Coping with the death of a loved one is often a devastating emotional and psychological process, and for those tasked with tying up the loose ends of a late friend or family member, it probably doesn’t help when you’ve got to repeatedly explain to a seemingly endless string of customer service reps why they can’t speak to the account holder. [More]
Aaron is ditching Wells Fargo. Not out of any animosity toward megabanks or dissatisfaction with their policies, though. He’s just moving to an area where they don’t have any branches. He did what you do when breaking up with a bank: withdrew his money and closed out the account. Well, he tried to. He wanted to. Perhaps he did. But the employee who helped him couldn’t guarantee that a stray old check or a recurring charge he failed to change over wouldn’t bring the closed account back to life, resulting in overdraft charges and a zombie account lumbering around.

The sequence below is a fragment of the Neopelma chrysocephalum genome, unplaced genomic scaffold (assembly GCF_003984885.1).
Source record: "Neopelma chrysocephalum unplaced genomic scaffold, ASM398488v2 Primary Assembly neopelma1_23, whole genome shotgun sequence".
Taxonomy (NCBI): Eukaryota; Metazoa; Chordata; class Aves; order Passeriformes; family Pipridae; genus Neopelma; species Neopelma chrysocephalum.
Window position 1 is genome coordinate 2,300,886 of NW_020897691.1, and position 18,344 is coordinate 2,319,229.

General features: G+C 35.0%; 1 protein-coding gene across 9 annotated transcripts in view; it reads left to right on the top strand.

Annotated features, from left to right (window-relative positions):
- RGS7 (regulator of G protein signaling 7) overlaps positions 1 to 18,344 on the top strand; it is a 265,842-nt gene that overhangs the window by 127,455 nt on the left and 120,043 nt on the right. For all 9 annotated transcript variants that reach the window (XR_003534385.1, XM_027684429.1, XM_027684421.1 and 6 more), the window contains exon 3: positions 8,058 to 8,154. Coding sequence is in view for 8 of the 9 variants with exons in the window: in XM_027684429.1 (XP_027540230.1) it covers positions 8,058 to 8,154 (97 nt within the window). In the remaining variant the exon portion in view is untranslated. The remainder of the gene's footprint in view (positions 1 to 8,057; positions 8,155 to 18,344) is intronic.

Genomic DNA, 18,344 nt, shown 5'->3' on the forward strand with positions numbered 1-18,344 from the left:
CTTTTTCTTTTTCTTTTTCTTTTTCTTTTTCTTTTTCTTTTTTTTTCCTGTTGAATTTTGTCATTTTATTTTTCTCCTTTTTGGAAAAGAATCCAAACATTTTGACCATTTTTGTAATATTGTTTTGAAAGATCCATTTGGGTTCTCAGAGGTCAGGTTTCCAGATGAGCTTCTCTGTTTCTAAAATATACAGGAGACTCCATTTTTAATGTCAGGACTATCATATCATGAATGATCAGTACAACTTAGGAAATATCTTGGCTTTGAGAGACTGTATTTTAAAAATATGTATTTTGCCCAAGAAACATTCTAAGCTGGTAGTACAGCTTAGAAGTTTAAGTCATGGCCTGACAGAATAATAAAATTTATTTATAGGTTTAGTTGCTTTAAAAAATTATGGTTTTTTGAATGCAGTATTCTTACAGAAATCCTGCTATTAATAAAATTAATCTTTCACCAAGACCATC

If the responsibility has fallen on your shoulders to close up the accounts and cancel the contracts of a loved one who passed away, it can be a painful, slow, and confusing process. Here are 9 tips to make it go smoother.
It’s evident the pendulum swung too far in terms of giving away too much credit, but now it seems to be swinging back in the opposite direction just as hard, with banks getting too tightfisted, even when it doesn’t make sense. For instance, the APR on James’s BoA credit card jumped from 9.32% to 13.99%, and shortly after he called to see about getting it back, they closed all three of his credit cards. One was a Gold account with a lifetime APR of 7.99%, the other had a 1.99% APR. Just last month, he received an offer to transfer $15,000 to the 1.99% card. Obviously at least one department in Bank of America thinks he’s a good credit risk. It appears some other expressionless faces of the massive dodecahedron that is the entity called Bank of America disagreed.